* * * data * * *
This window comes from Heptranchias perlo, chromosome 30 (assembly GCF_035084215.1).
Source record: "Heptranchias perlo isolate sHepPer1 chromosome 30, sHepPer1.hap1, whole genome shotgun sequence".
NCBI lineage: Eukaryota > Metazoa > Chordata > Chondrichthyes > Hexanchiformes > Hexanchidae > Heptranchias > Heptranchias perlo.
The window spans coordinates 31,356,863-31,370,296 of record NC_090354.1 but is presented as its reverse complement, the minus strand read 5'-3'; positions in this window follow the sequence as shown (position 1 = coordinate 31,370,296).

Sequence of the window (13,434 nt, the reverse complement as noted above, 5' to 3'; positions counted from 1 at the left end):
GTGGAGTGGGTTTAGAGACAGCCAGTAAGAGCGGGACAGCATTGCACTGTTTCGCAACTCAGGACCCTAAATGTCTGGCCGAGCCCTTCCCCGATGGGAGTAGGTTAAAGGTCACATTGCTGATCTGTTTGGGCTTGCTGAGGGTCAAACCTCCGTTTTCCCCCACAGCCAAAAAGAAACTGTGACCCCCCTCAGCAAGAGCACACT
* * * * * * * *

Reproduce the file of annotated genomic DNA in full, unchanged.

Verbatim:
This window comes from Heptranchias perlo, chromosome 30 (assembly GCF_035084215.1).
Source record: "Heptranchias perlo isolate sHepPer1 chromosome 30, sHepPer1.hap1, whole genome shotgun sequence".
NCBI lineage: Eukaryota > Metazoa > Chordata > Chondrichthyes > Hexanchiformes > Hexanchidae > Heptranchias > Heptranchias perlo.
The window spans coordinates 31,356,863-31,370,296 of record NC_090354.1 but is presented as its reverse complement, the minus strand read 5'-3'; positions in this window follow the sequence as shown (position 1 = coordinate 31,370,296).

Sequence of the window (13,434 nt, the reverse complement as noted above, 5' to 3'; positions counted from 1 at the left end):
GTGGAGTGGGTTTAGAGACAGCCAGTAAGAGCGGGACAGCATTGCACTGTTTCGCAACTCAGGACCCTAAATGTCTGGCCGAGCCCTTCCCCGATGGGAGTAGGTTAAAGGTCACATTGCTGATCTGTTTGGGCTTGCTGAGGGTCAAACCTCCGTTTTCCCCCACAGCCAAAAAGAAACTGTGACCCCCCTCAGCAAGAGCACACT